The Telegraph
Since 1st March, 1999
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Access to housing loans gets tougher

Mumbai, April 18: Prospective borrowers had better watch out: it’s going to get harder to get home loans, especially if you are looking for an apartment in a metro that costs more than Rs 20 lakh.

Spooked by a burgeoning property bubble, the Reserve Bank of India today advised banks to winch up the provisioning on standard advances for personal loans and residential housing beyond Rs 20 lakh from 0.4 per cent to 1 per cent.

Shorn off the gobbledygook, what it means is that banks will be scrutinising home loan applications closely ' and there’s just a possibility that you won’t get the full amount you applied for and on the terms you desired.

The RBI wants to clamp down on indiscriminate housing loans ' and applicants for home loans could now face the heat.

In banking parlance, standard assets are loans on which there have been no defaults or which do not carry more than the normal risk attached.

The rule is that banks have to provide a certain amount against such loans in their balance sheet. Therefore, if a bank has Rs 100 as standard assets, it has to make provision to the tune of 0.40 per cent of this amount ' or 40 paise.

The RBI is worried that this housing asset bubble ' financed by massive doses of loans ' could burst and cripple the banking system.

In its effort to protect the banks’ balance sheets and make them aware of the dangers of excessive lending to real estate and housing without adopting proper safeguards, RBI governor Y.V. Reddy today raised the provisioning requirement for housing loans beyond Rs 20 lakh.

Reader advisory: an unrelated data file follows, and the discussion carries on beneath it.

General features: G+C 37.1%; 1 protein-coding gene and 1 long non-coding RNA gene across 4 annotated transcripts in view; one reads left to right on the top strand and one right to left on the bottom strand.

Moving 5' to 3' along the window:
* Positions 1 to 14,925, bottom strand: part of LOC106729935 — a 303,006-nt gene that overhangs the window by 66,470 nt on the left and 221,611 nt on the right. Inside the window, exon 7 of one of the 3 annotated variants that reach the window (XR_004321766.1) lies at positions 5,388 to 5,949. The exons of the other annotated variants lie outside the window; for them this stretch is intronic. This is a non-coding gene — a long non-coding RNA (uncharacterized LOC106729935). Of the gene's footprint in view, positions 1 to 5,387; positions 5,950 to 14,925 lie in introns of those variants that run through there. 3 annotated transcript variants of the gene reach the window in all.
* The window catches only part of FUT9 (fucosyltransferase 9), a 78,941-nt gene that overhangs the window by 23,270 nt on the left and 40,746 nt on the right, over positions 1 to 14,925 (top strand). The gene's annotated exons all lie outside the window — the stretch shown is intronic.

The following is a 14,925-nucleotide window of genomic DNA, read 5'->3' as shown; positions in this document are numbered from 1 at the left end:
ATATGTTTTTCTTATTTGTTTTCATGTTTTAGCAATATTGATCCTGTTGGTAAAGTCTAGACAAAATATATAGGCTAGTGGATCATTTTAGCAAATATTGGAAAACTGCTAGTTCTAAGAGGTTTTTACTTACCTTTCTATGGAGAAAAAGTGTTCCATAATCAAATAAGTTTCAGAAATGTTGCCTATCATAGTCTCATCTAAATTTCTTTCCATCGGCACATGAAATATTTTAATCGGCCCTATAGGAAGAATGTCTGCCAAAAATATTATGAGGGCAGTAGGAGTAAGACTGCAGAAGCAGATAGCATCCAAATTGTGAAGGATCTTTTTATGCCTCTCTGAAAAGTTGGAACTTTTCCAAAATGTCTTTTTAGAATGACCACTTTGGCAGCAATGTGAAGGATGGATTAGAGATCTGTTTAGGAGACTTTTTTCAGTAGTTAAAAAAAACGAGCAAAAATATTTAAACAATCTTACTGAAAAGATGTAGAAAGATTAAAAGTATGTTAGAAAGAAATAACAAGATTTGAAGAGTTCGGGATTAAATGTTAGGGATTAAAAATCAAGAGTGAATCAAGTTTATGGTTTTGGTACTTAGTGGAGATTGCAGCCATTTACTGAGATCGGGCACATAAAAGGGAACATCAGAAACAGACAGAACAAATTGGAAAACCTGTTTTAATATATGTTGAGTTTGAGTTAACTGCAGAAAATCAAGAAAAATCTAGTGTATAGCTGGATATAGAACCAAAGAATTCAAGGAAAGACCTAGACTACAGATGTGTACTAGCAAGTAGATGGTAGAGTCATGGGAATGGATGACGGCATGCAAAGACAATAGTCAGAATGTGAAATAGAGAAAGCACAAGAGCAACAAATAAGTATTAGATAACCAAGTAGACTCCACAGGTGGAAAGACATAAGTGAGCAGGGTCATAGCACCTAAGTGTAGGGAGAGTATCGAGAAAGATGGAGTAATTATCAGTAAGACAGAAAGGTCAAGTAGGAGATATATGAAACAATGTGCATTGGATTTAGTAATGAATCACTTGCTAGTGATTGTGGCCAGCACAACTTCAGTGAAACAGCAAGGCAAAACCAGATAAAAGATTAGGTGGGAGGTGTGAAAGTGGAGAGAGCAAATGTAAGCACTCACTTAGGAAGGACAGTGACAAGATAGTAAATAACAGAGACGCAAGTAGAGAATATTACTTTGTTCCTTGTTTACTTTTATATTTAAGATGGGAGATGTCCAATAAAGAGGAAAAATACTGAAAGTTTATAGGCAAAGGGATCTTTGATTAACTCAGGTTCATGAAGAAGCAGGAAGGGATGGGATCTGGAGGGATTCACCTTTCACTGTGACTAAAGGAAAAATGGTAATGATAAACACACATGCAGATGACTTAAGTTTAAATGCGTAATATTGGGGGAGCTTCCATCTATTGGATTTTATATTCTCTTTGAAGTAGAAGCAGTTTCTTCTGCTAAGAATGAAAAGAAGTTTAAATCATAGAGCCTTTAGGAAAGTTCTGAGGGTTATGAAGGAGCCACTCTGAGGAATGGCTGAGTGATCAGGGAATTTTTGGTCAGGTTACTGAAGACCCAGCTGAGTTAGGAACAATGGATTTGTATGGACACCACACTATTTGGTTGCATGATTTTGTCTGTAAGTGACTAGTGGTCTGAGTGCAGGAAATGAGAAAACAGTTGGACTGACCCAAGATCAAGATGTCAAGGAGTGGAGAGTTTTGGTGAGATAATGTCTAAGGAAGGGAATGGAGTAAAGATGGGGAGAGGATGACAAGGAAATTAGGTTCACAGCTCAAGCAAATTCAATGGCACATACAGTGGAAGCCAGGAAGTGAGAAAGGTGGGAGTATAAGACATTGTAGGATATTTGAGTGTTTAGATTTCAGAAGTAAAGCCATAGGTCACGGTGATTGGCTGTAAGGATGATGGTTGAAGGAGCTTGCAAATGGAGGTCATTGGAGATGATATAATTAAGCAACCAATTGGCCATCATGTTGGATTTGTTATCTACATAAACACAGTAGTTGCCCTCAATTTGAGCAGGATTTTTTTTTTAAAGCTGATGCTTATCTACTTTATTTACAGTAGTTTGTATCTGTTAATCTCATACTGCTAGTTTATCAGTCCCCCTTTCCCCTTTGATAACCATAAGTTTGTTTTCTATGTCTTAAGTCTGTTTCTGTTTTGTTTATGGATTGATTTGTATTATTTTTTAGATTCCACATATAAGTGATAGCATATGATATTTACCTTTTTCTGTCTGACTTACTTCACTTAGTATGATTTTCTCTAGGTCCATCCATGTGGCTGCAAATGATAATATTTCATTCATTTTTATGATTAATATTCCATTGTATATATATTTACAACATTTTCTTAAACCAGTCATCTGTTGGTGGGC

After presenting his credit policy, Reddy tried to allay fears about the impact of this action by saying that most housing loan seekers ask for up to Rs 15 lakh. However, the change will hurt home loan seekers in expensive cities like Mumbai, Delhi, Bangalore and even Calcutta.

Bankers say the enhanced provisioning requirement will only mean that they will have to provide more money in their balance sheets. This will hurt their profitability. To compensate for this, banks are likely to raise rates on home loans above Rs 20 lakh.

Institutions like HDFC now charge a floating rate of 8 to 8.25 per cent on home loans above Rs 20 lakh.

This is not the end of it. Bankers say the enhanced provisioning requirement will make the appraisal process for home loans more rigorous.

“The RBI is stressing on the quality of credit. Therefore, banks are likely to be careful while vetting loan proposals. Genuine borrowers who fulfil the criteria will, however, not be affected,” said the chief of a leading public sector bank.

The RBI has also raised the risk weightage for commercial real estate loans (those given to builders) to 150 per cent from 125 ' which could further restrict the flow of funds into housing.

Total housing loans outstanding as on January 20 this year amounted to Rs 166,159 crore.

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